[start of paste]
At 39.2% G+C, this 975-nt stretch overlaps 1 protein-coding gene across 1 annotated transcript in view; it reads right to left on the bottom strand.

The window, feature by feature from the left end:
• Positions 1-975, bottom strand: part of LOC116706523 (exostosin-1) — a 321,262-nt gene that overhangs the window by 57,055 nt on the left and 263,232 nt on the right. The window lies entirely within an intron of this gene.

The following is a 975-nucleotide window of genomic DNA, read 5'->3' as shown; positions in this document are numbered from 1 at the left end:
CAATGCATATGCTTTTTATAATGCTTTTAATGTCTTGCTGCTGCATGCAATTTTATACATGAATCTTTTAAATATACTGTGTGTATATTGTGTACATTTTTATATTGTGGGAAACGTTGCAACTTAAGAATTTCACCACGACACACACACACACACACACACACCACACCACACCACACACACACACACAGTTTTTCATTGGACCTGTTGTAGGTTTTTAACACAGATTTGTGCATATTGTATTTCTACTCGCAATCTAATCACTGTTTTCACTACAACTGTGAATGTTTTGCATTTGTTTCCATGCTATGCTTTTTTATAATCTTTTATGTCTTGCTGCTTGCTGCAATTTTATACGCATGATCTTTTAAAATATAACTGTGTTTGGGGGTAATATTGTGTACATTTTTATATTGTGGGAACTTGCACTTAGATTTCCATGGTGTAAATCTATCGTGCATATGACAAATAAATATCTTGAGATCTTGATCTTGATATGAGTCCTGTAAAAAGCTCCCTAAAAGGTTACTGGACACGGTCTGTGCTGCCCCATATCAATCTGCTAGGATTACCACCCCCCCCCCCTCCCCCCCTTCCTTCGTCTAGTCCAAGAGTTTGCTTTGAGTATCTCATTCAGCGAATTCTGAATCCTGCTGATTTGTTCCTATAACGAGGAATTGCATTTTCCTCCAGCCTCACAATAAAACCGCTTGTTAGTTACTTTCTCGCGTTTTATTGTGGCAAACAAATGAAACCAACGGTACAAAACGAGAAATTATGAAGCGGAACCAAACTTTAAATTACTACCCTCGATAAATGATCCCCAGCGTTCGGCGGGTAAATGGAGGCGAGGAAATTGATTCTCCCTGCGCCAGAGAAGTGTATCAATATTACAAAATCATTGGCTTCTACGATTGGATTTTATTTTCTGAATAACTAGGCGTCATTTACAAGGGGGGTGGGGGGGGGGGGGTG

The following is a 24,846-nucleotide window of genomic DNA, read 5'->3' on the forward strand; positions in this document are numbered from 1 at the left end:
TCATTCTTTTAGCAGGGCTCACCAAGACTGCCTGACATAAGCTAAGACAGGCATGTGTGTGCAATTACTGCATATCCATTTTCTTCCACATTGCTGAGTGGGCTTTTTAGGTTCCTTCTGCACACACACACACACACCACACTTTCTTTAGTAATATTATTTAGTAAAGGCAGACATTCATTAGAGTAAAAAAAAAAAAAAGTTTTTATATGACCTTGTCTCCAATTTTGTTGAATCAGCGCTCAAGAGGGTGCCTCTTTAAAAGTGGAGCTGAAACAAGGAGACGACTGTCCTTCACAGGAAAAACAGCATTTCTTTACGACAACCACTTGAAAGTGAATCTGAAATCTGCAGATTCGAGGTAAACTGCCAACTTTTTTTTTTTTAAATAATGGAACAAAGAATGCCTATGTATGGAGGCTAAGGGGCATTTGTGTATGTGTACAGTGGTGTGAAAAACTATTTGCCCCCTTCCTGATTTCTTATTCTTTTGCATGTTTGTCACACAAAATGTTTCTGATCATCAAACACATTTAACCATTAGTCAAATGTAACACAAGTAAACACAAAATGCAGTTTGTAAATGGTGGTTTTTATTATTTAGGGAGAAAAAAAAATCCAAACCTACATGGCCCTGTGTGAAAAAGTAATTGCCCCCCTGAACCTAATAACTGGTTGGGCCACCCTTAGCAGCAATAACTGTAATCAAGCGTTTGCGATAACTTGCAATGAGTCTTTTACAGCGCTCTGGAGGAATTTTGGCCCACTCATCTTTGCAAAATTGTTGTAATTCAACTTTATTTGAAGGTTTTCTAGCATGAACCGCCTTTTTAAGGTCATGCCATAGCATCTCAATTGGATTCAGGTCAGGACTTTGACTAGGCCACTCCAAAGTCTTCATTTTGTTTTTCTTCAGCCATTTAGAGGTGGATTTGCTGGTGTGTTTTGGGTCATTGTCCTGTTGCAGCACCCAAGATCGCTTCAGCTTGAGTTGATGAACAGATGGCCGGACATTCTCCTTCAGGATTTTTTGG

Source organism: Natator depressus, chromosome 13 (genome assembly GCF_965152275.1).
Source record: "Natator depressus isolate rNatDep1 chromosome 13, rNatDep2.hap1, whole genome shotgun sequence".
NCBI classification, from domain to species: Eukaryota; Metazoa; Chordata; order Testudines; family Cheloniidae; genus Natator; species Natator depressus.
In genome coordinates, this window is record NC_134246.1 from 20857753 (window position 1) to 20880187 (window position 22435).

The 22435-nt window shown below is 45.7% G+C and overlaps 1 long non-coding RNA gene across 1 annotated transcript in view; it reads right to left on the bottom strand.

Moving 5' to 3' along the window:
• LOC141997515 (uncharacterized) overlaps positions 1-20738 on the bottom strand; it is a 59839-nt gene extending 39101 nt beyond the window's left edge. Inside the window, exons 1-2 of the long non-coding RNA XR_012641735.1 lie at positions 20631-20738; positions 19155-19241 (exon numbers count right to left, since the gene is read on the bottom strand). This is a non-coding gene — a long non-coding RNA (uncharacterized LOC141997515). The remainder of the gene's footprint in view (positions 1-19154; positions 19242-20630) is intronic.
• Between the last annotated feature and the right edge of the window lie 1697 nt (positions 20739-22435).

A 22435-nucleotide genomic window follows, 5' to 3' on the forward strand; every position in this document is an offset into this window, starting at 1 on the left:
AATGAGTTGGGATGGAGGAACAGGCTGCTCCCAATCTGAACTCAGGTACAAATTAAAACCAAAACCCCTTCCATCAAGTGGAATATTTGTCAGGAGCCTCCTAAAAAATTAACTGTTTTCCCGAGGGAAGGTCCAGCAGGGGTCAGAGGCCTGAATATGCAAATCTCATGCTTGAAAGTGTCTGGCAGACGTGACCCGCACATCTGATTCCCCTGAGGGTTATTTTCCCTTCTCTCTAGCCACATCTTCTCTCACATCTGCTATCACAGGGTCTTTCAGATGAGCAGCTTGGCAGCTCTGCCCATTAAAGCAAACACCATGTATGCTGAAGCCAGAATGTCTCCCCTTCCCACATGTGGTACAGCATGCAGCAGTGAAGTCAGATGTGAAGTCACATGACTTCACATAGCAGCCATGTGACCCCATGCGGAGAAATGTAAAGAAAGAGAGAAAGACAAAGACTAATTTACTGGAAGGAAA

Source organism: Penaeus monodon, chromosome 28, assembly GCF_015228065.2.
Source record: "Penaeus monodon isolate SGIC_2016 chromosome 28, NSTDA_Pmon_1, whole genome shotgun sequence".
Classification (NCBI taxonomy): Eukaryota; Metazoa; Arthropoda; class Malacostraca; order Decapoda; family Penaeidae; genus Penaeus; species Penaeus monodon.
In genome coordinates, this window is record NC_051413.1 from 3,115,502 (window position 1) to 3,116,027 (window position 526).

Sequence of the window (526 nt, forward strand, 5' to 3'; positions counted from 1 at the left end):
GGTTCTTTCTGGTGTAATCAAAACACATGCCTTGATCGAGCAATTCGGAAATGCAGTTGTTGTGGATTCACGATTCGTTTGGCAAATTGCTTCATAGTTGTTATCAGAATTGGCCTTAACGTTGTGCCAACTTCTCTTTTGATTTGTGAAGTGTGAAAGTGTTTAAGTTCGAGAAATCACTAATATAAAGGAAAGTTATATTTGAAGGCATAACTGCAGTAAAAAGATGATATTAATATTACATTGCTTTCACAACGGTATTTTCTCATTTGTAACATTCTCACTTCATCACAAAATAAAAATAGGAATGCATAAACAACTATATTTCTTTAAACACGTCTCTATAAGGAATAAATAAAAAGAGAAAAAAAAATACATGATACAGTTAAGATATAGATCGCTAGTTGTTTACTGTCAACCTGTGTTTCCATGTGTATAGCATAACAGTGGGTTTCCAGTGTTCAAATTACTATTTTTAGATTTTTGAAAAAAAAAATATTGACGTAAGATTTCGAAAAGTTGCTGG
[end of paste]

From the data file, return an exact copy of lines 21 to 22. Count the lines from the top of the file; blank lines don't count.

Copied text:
In genome coordinates, this window is record NC_051413.1 from 3,115,502 (window position 1) to 3,116,027 (window position 526).

Sequence of the window (526 nt, forward strand, 5' to 3'; positions counted from 1 at the left end):